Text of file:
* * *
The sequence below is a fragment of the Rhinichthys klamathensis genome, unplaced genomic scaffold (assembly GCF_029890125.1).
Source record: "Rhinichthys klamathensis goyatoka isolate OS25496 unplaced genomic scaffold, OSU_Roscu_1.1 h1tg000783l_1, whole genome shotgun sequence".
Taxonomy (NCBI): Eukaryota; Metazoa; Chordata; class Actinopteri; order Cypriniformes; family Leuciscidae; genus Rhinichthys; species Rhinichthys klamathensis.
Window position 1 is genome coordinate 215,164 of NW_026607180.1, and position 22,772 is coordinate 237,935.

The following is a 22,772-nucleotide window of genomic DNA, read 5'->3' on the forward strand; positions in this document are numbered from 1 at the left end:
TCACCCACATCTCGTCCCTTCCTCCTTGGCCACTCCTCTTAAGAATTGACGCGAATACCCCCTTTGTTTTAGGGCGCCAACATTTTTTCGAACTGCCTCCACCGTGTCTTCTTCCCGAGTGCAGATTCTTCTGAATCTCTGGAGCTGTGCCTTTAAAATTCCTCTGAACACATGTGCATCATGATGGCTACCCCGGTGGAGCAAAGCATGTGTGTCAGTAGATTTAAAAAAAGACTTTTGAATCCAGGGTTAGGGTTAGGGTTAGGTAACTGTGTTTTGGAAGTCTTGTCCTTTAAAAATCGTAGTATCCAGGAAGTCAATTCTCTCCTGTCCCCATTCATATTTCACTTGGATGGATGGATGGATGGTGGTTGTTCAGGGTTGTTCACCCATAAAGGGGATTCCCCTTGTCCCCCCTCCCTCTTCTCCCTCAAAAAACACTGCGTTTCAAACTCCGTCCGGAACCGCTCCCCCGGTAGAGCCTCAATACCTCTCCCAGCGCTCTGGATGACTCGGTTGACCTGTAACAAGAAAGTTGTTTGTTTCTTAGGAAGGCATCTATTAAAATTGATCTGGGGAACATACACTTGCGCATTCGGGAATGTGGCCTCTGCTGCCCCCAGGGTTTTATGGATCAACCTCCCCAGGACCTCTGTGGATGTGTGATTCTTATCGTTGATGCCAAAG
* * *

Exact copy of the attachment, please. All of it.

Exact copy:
The sequence below is a fragment of the Rhinichthys klamathensis genome, unplaced genomic scaffold (assembly GCF_029890125.1).
Source record: "Rhinichthys klamathensis goyatoka isolate OS25496 unplaced genomic scaffold, OSU_Roscu_1.1 h1tg000783l_1, whole genome shotgun sequence".
Taxonomy (NCBI): Eukaryota; Metazoa; Chordata; class Actinopteri; order Cypriniformes; family Leuciscidae; genus Rhinichthys; species Rhinichthys klamathensis.
Window position 1 is genome coordinate 215,164 of NW_026607180.1, and position 22,772 is coordinate 237,935.

The following is a 22,772-nucleotide window of genomic DNA, read 5'->3' on the forward strand; positions in this document are numbered from 1 at the left end:
TCACCCACATCTCGTCCCTTCCTCCTTGGCCACTCCTCTTAAGAATTGACGCGAATACCCCCTTTGTTTTAGGGCGCCAACATTTTTTCGAACTGCCTCCACCGTGTCTTCTTCCCGAGTGCAGATTCTTCTGAATCTCTGGAGCTGTGCCTTTAAAATTCCTCTGAACACATGTGCATCATGATGGCTACCCCGGTGGAGCAAAGCATGTGTGTCAGTAGATTTAAAAAAAGACTTTTGAATCCAGGGTTAGGGTTAGGGTTAGGTAACTGTGTTTTGGAAGTCTTGTCCTTTAAAAATCGTAGTATCCAGGAAGTCAATTCTCTCCTGTCCCCATTCATATTTCACTTGGATGGATGGATGGATGGTGGTTGTTCAGGGTTGTTCACCCATAAAGGGGATTCCCCTTGTCCCCCCTCCCTCTTCTCCCTCAAAAAACACTGCGTTTCAAACTCCGTCCGGAACCGCTCCCCCGGTAGAGCCTCAATACCTCTCCCAGCGCTCTGGATGACTCGGTTGACCTGTAACAAGAAAGTTGTTTGTTTCTTAGGAAGGCATCTATTAAAATTGATCTGGGGAACATACACTTGCGCATTCGGGAATGTGGCCTCTGCTGCCCCCAGGGTTTTATGGATCAACCTCCCCAGGACCTCTGTGGATGTGTGATTCTTATCGTTGATGCCAAAG